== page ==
Based on the true story of the crime that shocked the world, two men meet through the internet and wilfully play the roles of cannibal and victim. This is one of the ugliest films I've ever watched in my movie viewing years. This movie is not for the faint of heart. Cannibal wins "Banned Film" title in Germany...think about that.
The mix of sound and image is positively hypnotizing, and the little dialogue there is has been expertly placed. Once we do get dialogue, this is the high caliber of it:
"I'm your flesh."
This is the film Grimm Love aka Rohtenburg wanted to be (see my review of it for more info). Where Grimm Love failed with minimalistic dialogue and scenes that attempt to convey unspoken layers of emotion, this film exceeds expectations. The connection between the two actors is nearly tangible, and I'm glad that there is a version of this story wherein the director is not afraid of male nudity and gore, especially for the crucial biting scene. The castration and cooking scene are even more explicit, enough to satisfy my sick curiosity about this story. And my question of "did he cut off just the dick or the balls as well?" is answered. I was disappointed that there was no dialogue about the penis being overcooked, but both characters suggest it by their dislike of the taste and inability to chew the meat. The bathtub scene is strikingly simultaneously tender and disturbing and a brilliant cinematic achievement. The butchering scene is the pinnacle of disturbing cinema.
The settings are unbelievably realistic and the room where the main event occurs is a perfect amplification of the anxiety, despair, and desire between the two characters.
This is the definitive extreme film with male homosexuality. This is on par with "Trouble Every Day" when it comes to the sublimely troubling mixture of sensuality and cannibalism. Never before has a film been so grotesquely beautiful.
"Hot Gay Sex" commentary: yet another selection where the steamy sex happens alongside a MUCH more severe taboo, this time of cannibalism
"So Fucked Up" highlight (this film has quite a few): vivid penile bleeding after the unsuccessful biting, the fluids flowing into the jar immediately following the castration by knife, carrying the leaking and defecating nearly-dead body through the house, the butchering scene with the cannibal sensually worshiping the internal organs, the "morning after" breakfast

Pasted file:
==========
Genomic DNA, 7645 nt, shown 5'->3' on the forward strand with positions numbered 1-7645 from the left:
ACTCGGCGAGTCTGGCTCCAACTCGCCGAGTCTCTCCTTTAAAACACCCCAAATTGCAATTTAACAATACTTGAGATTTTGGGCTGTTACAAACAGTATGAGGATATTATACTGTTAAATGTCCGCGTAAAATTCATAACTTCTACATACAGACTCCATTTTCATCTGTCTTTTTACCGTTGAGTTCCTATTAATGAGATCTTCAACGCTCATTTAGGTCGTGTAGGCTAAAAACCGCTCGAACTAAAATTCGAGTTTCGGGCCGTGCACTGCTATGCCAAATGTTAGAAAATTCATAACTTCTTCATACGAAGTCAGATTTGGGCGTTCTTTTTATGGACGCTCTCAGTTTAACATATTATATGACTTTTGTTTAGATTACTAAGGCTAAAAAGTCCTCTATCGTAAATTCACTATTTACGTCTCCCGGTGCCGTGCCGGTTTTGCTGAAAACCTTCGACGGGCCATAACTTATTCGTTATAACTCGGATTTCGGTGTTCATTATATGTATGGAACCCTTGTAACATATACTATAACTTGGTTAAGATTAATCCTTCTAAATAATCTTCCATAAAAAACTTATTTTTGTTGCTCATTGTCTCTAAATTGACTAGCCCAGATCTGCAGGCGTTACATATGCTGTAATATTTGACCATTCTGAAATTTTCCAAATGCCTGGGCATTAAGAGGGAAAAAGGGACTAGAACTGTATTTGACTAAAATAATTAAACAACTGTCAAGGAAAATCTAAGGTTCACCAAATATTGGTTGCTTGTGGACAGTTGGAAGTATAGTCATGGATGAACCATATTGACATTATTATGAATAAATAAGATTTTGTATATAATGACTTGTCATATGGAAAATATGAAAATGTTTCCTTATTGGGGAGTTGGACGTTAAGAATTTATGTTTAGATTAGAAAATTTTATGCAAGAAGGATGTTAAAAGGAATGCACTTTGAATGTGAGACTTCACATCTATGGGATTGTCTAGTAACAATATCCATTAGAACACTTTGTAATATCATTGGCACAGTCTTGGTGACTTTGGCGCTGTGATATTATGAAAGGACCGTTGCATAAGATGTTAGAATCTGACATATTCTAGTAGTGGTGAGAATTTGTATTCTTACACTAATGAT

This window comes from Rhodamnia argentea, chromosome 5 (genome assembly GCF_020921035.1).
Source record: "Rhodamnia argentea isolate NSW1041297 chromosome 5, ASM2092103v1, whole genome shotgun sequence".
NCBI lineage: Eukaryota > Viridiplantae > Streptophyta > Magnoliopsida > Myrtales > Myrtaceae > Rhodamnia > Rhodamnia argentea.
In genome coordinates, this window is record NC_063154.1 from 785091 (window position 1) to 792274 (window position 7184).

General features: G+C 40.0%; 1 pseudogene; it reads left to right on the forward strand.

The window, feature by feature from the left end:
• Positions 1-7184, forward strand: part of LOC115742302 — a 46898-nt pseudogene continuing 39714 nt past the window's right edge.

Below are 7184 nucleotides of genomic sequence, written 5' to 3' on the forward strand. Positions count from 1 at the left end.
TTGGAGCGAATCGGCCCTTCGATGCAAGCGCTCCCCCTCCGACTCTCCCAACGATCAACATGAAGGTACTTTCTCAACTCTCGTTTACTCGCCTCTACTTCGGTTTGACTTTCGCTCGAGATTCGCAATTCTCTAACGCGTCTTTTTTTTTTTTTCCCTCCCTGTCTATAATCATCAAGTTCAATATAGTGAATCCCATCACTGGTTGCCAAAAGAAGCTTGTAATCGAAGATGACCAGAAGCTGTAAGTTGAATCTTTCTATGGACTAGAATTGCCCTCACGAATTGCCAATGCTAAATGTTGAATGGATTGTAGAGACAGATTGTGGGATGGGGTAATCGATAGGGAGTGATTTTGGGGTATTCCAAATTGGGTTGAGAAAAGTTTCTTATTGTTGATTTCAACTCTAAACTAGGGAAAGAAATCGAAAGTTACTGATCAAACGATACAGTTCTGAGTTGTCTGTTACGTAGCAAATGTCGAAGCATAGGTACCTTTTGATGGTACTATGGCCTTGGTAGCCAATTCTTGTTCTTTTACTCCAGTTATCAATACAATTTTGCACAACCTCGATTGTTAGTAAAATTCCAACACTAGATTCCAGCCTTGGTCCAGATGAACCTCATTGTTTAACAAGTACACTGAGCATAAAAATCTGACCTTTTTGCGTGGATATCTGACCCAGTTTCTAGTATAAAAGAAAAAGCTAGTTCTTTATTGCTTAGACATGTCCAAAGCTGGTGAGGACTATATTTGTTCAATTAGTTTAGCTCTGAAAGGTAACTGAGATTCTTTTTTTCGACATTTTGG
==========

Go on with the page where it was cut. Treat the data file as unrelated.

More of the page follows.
All that being said, I still admire Cannibal for its guerrilla attitude towards filmmaking: it never holds back or censors itself neither on the aesthetic or gruesome level. It's aesthetic is rather striking. I follows in the vein of the minimalist, clinical films of Michael Haneke, particularly films like The Seventh Continent, Benny's Video, 71 Fragments of a Chronology of Chance, Funny Games, and The Piano Teacher. It also reminds me of Takashi Miike's Visitor Q, a similarly difficult film to sit through but one that ultimately has an underlying object of critique that makes it worthwhile. But most of all Cannibal reminds me of the films of Jorge Buttgereit: Nekromantik, Nekromantik 2, and Schramm. But ultimately, Buttgereit's Nekromantik films are grossout, Freudian comedies that lampoon art films as they simultaneously participate in their aesthetic.
Dora adopts a very similar aesthetic approach to Buttgereit: dialogue is minimal while sounds and the score take up most of the sound space. Also, Like Haneke Dora adopts a clinical perspective on its subjects: the camera never seems to judge the actions of the characters--it simply depicts them to the audience. Furthermore, Dora adopts an extremely methodical pacing that almost never seems to cut away in order to condense time. We experience major events in almost real time, which is probably what ultimately makes the film so hard too watch. Dora never allows us to take our eyes away from what is happening. The camera stays on the butchery. But ultimately, Dora's aesthetic aspirations fail because the film just becomes boring as we wait for something to happen and what happens is relatively a minimal series of actions that are simply prolonged past the point of bearing.